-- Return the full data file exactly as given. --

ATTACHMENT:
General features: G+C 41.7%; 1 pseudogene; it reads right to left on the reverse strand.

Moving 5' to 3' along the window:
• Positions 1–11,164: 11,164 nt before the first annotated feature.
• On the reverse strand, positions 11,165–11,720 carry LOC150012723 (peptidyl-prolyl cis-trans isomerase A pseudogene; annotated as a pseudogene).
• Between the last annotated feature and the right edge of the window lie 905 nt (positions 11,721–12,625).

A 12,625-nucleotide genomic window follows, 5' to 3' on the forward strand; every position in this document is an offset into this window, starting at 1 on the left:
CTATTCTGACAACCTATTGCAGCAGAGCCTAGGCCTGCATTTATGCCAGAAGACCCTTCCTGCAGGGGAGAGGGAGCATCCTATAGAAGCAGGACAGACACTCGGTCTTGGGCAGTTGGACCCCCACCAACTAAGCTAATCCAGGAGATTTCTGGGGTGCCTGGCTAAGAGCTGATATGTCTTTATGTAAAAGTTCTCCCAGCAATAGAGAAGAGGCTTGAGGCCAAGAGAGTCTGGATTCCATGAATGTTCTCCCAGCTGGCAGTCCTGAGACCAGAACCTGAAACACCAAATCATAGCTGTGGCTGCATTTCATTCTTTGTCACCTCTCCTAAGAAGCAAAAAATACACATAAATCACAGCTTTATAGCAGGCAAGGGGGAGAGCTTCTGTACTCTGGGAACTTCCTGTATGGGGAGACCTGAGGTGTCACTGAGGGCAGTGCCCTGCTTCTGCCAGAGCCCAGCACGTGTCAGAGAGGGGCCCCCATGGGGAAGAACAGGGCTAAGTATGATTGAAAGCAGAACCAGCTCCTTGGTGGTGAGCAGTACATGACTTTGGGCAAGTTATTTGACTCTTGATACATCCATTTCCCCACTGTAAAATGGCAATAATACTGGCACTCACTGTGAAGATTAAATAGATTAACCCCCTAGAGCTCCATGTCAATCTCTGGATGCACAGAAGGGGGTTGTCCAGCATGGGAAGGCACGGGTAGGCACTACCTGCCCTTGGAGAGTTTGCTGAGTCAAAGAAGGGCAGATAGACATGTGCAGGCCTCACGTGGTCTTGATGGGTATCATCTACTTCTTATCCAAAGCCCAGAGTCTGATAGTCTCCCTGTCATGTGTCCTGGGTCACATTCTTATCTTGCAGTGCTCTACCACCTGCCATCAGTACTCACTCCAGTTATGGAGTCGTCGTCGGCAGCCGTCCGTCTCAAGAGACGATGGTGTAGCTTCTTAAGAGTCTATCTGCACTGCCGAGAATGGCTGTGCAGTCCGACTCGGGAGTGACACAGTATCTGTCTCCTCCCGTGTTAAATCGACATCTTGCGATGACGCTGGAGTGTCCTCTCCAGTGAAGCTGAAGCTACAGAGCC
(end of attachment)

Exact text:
General features: G+C 41.7%; 1 pseudogene; it reads right to left on the reverse strand.

Moving 5' to 3' along the window:
• Positions 1–11,164: 11,164 nt before the first annotated feature.
• On the reverse strand, positions 11,165–11,720 carry LOC150012723 (peptidyl-prolyl cis-trans isomerase A pseudogene; annotated as a pseudogene).
• Between the last annotated feature and the right edge of the window lie 905 nt (positions 11,721–12,625).

A 12,625-nucleotide genomic window follows, 5' to 3' on the forward strand; every position in this document is an offset into this window, starting at 1 on the left:
CTATTCTGACAACCTATTGCAGCAGAGCCTAGGCCTGCATTTATGCCAGAAGACCCTTCCTGCAGGGGAGAGGGAGCATCCTATAGAAGCAGGACAGACACTCGGTCTTGGGCAGTTGGACCCCCACCAACTAAGCTAATCCAGGAGATTTCTGGGGTGCCTGGCTAAGAGCTGATATGTCTTTATGTAAAAGTTCTCCCAGCAATAGAGAAGAGGCTTGAGGCCAAGAGAGTCTGGATTCCATGAATGTTCTCCCAGCTGGCAGTCCTGAGACCAGAACCTGAAACACCAAATCATAGCTGTGGCTGCATTTCATTCTTTGTCACCTCTCCTAAGAAGCAAAAAATACACATAAATCACAGCTTTATAGCAGGCAAGGGGGAGAGCTTCTGTACTCTGGGAACTTCCTGTATGGGGAGACCTGAGGTGTCACTGAGGGCAGTGCCCTGCTTCTGCCAGAGCCCAGCACGTGTCAGAGAGGGGCCCCCATGGGGAAGAACAGGGCTAAGTATGATTGAAAGCAGAACCAGCTCCTTGGTGGTGAGCAGTACATGACTTTGGGCAAGTTATTTGACTCTTGATACATCCATTTCCCCACTGTAAAATGGCAATAATACTGGCACTCACTGTGAAGATTAAATAGATTAACCCCCTAGAGCTCCATGTCAATCTCTGGATGCACAGAAGGGGGTTGTCCAGCATGGGAAGGCACGGGTAGGCACTACCTGCCCTTGGAGAGTTTGCTGAGTCAAAGAAGGGCAGATAGACATGTGCAGGCCTCACGTGGTCTTGATGGGTATCATCTACTTCTTATCCAAAGCCCAGAGTCTGATAGTCTCCCTGTCATGTGTCCTGGGTCACATTCTTATCTTGCAGTGCTCTACCACCTGCCATCAGTACTCACTCCAGTTATGGAGTCGTCGTCGGCAGCCGTCCGTCTCAAGAGACGATGGTGTAGCTTCTTAAGAGTCTATCTGCACTGCCGAGAATGGCTGTGCAGTCCGACTCGGGAGTGACACAGTATCTGTCTCCTCCCGTGTTAAATCGACATCTTGCGATGACGCTGGAGTGTCCTCTCCAGTGAAGCTGAAGCTACAGAGCC